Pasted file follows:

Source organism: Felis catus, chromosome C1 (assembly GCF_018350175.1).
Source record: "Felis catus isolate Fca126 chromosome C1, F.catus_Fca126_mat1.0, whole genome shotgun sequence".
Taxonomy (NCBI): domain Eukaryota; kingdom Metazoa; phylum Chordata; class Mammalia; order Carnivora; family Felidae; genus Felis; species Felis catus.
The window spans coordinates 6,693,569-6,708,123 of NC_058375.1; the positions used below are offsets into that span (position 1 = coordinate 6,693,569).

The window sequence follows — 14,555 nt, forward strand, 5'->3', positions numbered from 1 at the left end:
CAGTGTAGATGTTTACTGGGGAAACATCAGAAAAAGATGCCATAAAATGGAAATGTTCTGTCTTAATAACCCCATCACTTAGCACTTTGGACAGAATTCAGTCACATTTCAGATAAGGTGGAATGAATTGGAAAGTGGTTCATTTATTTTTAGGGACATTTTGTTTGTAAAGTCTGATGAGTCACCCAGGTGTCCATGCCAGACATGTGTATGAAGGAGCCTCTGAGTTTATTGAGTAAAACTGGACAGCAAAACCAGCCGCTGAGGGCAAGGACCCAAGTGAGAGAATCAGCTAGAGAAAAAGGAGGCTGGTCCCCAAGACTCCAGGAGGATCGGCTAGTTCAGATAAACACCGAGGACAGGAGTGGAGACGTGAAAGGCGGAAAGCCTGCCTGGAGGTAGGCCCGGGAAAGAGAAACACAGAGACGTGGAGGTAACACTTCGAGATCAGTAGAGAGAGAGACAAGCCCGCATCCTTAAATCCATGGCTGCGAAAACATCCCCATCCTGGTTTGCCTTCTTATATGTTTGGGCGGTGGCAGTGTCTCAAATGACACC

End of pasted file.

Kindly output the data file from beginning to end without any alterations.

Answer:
Source organism: Felis catus, chromosome C1 (assembly GCF_018350175.1).
Source record: "Felis catus isolate Fca126 chromosome C1, F.catus_Fca126_mat1.0, whole genome shotgun sequence".
Taxonomy (NCBI): domain Eukaryota; kingdom Metazoa; phylum Chordata; class Mammalia; order Carnivora; family Felidae; genus Felis; species Felis catus.
The window spans coordinates 6,693,569-6,708,123 of NC_058375.1; the positions used below are offsets into that span (position 1 = coordinate 6,693,569).

The window sequence follows — 14,555 nt, forward strand, 5'->3', positions numbered from 1 at the left end:
CAGTGTAGATGTTTACTGGGGAAACATCAGAAAAAGATGCCATAAAATGGAAATGTTCTGTCTTAATAACCCCATCACTTAGCACTTTGGACAGAATTCAGTCACATTTCAGATAAGGTGGAATGAATTGGAAAGTGGTTCATTTATTTTTAGGGACATTTTGTTTGTAAAGTCTGATGAGTCACCCAGGTGTCCATGCCAGACATGTGTATGAAGGAGCCTCTGAGTTTATTGAGTAAAACTGGACAGCAAAACCAGCCGCTGAGGGCAAGGACCCAAGTGAGAGAATCAGCTAGAGAAAAAGGAGGCTGGTCCCCAAGACTCCAGGAGGATCGGCTAGTTCAGATAAACACCGAGGACAGGAGTGGAGACGTGAAAGGCGGAAAGCCTGCCTGGAGGTAGGCCCGGGAAAGAGAAACACAGAGACGTGGAGGTAACACTTCGAGATCAGTAGAGAGAGAGACAAGCCCGCATCCTTAAATCCATGGCTGCGAAAACATCCCCATCCTGGTTTGCCTTCTTATATGTTTGGGCGGTGGCAGTGTCTCAAATGACACC